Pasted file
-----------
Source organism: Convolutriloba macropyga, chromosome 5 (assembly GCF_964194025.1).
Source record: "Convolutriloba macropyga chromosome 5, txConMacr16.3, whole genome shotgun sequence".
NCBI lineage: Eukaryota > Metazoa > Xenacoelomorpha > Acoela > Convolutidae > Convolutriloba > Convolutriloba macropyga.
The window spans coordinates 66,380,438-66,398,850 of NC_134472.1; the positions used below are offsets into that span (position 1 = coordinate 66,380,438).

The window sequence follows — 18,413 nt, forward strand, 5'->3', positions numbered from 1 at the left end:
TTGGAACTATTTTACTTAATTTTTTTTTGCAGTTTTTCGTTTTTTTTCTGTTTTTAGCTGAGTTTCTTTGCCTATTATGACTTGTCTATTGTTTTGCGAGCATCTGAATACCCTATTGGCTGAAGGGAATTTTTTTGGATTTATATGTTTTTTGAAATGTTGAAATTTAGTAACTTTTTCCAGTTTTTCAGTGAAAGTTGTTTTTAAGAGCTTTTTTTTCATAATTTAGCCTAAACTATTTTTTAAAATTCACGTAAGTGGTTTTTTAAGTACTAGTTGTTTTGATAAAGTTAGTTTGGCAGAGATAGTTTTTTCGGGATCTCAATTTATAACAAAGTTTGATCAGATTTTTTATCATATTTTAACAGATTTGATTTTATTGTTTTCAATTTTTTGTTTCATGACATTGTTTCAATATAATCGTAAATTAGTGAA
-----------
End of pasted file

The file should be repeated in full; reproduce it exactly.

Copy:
Source organism: Convolutriloba macropyga, chromosome 5 (assembly GCF_964194025.1).
Source record: "Convolutriloba macropyga chromosome 5, txConMacr16.3, whole genome shotgun sequence".
NCBI lineage: Eukaryota > Metazoa > Xenacoelomorpha > Acoela > Convolutidae > Convolutriloba > Convolutriloba macropyga.
The window spans coordinates 66,380,438-66,398,850 of NC_134472.1; the positions used below are offsets into that span (position 1 = coordinate 66,380,438).

The window sequence follows — 18,413 nt, forward strand, 5'->3', positions numbered from 1 at the left end:
TTGGAACTATTTTACTTAATTTTTTTTTGCAGTTTTTCGTTTTTTTTCTGTTTTTAGCTGAGTTTCTTTGCCTATTATGACTTGTCTATTGTTTTGCGAGCATCTGAATACCCTATTGGCTGAAGGGAATTTTTTTGGATTTATATGTTTTTTGAAATGTTGAAATTTAGTAACTTTTTCCAGTTTTTCAGTGAAAGTTGTTTTTAAGAGCTTTTTTTTCATAATTTAGCCTAAACTATTTTTTAAAATTCACGTAAGTGGTTTTTTAAGTACTAGTTGTTTTGATAAAGTTAGTTTGGCAGAGATAGTTTTTTCGGGATCTCAATTTATAACAAAGTTTGATCAGATTTTTTATCATATTTTAACAGATTTGATTTTATTGTTTTCAATTTTTTGTTTCATGACATTGTTTCAATATAATCGTAAATTAGTGAA